The parole hearing is legendary too, I nearly shit myself the first time I saw a bunch of guys run in with power tools shredding everyone up. And I must say, the climax doesn’t fit outside of the realm of the film. It builds to the ridiculousness quite well. In the end, it’s a rousing action-thriller that’s completely stunning in how little love the greater world has given it over the years.

By the way, as for whether this film or The Rookie is better in the realm of Action Movies Where the Male Protagonist is Raped by a Female, I can’t answer that. That’s like saying whether I’d rather have pizza or ice cream cease to exist in the world.

Rene’s Take:

“Well, Mr. Chairman, I think I would pay a visit to your house”

“To thank me, I suppose…”

“No. To fuck your wife. And your daughter. Hell… Maybe even your dog.”

Ricochet is one great slice of cinema. I first saw it on ABC around 1994, and even in that cut up tv version, I knew I was seeing something good. I was already a fan of John Lithgow for his portrayal of Eric Qualen, and Earl Talbot Blake is like Eric Qualen’s younger more psychotic brother.

His humiliation at the hands of Denzel Washington’s Nick Styles when he’s arrested in 1983 leads him to be incarcerated, and years later, and many TRUE ARYAN WARRIOR battles later, Blake escapes, and with the help of his sidekick, Kim, goes after Nick Styles who is now an attorney, and begins to destroy his life. The standouts in the film are of course, the legendary TRUE ARYAN WARRIOR fight in the prison between Jesse Ventura and John Lithgow, and the prison escape. It’s such a violent scene, that it HAD to have been edited from it’s original version. Ricochet is a classic piece of modern action cinema, and every action fan owes it to him or herself to see it. Plus the score is by Alan Silvestri, and it sounds almost exactly like his scores for Predator and Predator 2!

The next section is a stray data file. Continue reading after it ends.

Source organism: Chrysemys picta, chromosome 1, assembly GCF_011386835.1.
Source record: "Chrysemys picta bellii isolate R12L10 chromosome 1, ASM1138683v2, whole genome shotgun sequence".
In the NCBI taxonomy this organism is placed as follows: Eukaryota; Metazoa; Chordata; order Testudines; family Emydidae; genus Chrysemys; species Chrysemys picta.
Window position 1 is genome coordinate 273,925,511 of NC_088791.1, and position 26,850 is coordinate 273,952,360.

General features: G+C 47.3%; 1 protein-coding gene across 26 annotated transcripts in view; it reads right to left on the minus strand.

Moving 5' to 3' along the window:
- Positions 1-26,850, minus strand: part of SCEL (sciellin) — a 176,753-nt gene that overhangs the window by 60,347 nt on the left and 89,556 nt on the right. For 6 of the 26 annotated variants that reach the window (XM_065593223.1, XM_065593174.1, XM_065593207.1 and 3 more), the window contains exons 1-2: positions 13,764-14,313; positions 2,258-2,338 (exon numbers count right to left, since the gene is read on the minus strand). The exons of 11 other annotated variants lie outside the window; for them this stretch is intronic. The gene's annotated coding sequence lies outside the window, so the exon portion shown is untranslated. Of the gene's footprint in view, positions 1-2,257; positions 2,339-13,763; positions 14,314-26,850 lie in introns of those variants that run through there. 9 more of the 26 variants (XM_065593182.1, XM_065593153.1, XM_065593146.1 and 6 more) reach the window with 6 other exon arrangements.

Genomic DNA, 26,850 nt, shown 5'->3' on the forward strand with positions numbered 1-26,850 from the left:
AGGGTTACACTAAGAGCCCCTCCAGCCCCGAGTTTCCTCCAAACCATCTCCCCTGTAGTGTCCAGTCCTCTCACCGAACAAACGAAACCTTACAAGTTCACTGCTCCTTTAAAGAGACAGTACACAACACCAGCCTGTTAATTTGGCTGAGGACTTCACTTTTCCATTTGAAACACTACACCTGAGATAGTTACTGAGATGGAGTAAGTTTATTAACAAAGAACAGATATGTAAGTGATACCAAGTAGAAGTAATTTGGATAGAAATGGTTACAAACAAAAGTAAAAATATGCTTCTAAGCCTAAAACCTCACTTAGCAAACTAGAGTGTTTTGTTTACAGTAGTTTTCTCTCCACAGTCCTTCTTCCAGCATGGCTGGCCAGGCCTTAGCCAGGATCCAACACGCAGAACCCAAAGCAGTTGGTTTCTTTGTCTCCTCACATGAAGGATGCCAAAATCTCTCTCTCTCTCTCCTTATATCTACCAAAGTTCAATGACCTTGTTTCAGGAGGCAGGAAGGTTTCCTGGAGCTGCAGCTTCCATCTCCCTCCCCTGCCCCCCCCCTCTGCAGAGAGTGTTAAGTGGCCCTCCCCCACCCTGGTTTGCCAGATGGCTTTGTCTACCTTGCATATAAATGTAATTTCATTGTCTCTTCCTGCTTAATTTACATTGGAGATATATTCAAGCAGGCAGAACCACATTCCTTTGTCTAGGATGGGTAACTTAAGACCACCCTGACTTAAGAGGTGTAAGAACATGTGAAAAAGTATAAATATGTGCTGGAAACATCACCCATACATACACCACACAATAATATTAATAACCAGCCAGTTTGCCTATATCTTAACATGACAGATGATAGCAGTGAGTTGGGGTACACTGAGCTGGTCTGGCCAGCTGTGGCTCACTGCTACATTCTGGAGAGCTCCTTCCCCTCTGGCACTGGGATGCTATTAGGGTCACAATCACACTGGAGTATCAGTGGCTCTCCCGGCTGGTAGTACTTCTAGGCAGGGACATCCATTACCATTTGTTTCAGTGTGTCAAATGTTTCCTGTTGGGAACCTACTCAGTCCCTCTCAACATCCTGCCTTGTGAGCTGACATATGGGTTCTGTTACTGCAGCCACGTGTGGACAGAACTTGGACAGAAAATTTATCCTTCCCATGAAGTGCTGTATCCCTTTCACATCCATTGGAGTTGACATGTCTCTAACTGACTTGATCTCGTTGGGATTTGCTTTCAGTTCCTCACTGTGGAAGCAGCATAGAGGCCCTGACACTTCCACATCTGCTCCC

To round up our second B-Movie column, we’re going to get a little distinguished, and award our icon of the week to JOHN LITHGOW.

I first saw John Lithgow in Cliffhanger and of course this week’s featured Ricochet. He joined the ranks of Kurtwood Smith as an actor I was only familiar with via his dastardly villain roles.

His Eric Qualen was as slimy as they come, even killing his woman, so as to be the only person able to fly them out of the mountains. In Ricochet he’s a man obsessed with destroying the life of the cop who put him in prison.

Then he did 3rd Rock From The Sun, and I got to see him do comedy. He was very damn good at it too. The Emmys solidified that. Like Kurtwood Smith did later as Red Forman, he showed that he could play more than just the bad guy. Of course this was ages before I discovered that he had done other roles, like being the standout among a large cast in Twilight Zone: The Movie, and earning an Oscar nomination for playing a transvestite. He also had a great supporting role in the underrated Orange County, as the work obsessed Father of Colin Hanks, and showed that he had great chemistry with Catherine O’Hara in that same movie.

John Lithgow has had a varied career, which recently had him return to his villainous roots with a season long arc as the serial killer Arthur Mitchell aka The Trinity Killer, on the excellent Showtime series Dexter (see this amazing show!) His character had so many great moments on the show, such as coldly forcing a woman to jump off a ledge to bizarrely picking a fight and losing with a drunk outside a bar, to calling his wife a cunt at Thanksgiving dinner and brutalizing his family.

He also led the show into a game changer that is one of the most harrowing season finales I’ve eve witnessed.

Above all, John Lithgow is a master actor. He can play any role. He can’t be typecast, which is something lots of actors fall prey to. He has had great roles, and his role on Dexter only serves to show that not only has he now been revealed to a younger generation of fans who will now seek out other films he has done, but that he can still play vile villains, and is still at the top of his game.